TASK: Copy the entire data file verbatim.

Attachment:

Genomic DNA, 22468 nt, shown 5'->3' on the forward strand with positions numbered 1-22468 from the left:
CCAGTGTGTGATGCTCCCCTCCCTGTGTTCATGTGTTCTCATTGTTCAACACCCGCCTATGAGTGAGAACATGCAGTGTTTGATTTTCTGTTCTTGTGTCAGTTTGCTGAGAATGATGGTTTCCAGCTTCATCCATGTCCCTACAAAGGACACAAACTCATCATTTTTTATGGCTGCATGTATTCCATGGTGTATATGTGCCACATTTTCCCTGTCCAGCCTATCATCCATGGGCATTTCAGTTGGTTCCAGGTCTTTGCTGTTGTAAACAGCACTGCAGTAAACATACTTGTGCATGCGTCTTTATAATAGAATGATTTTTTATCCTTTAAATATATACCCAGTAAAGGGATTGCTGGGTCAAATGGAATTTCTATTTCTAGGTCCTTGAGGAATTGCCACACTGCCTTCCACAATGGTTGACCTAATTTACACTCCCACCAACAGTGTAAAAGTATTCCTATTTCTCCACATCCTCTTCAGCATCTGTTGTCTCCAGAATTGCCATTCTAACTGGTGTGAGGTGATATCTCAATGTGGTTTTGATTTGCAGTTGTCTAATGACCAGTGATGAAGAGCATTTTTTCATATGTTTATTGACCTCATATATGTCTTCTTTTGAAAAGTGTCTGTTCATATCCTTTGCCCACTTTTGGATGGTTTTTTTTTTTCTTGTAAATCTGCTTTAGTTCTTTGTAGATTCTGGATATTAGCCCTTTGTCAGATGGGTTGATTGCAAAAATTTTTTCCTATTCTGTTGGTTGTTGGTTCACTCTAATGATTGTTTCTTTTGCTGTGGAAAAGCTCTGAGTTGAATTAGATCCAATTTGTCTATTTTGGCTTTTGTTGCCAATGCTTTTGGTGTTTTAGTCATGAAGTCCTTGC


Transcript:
Genomic DNA, 22468 nt, shown 5'->3' on the forward strand with positions numbered 1-22468 from the left:
CCAGTGTGTGATGCTCCCCTCCCTGTGTTCATGTGTTCTCATTGTTCAACACCCGCCTATGAGTGAGAACATGCAGTGTTTGATTTTCTGTTCTTGTGTCAGTTTGCTGAGAATGATGGTTTCCAGCTTCATCCATGTCCCTACAAAGGACACAAACTCATCATTTTTTATGGCTGCATGTATTCCATGGTGTATATGTGCCACATTTTCCCTGTCCAGCCTATCATCCATGGGCATTTCAGTTGGTTCCAGGTCTTTGCTGTTGTAAACAGCACTGCAGTAAACATACTTGTGCATGCGTCTTTATAATAGAATGATTTTTTATCCTTTAAATATATACCCAGTAAAGGGATTGCTGGGTCAAATGGAATTTCTATTTCTAGGTCCTTGAGGAATTGCCACACTGCCTTCCACAATGGTTGACCTAATTTACACTCCCACCAACAGTGTAAAAGTATTCCTATTTCTCCACATCCTCTTCAGCATCTGTTGTCTCCAGAATTGCCATTCTAACTGGTGTGAGGTGATATCTCAATGTGGTTTTGATTTGCAGTTGTCTAATGACCAGTGATGAAGAGCATTTTTTCATATGTTTATTGACCTCATATATGTCTTCTTTTGAAAAGTGTCTGTTCATATCCTTTGCCCACTTTTGGATGGTTTTTTTTTTTCTTGTAAATCTGCTTTAGTTCTTTGTAGATTCTGGATATTAGCCCTTTGTCAGATGGGTTGATTGCAAAAATTTTTTCCTATTCTGTTGGTTGTTGGTTCACTCTAATGATTGTTTCTTTTGCTGTGGAAAAGCTCTGAGTTGAATTAGATCCAATTTGTCTATTTTGGCTTTTGTTGCCAATGCTTTTGGTGTTTTAGTCATGAAGTCCTTGC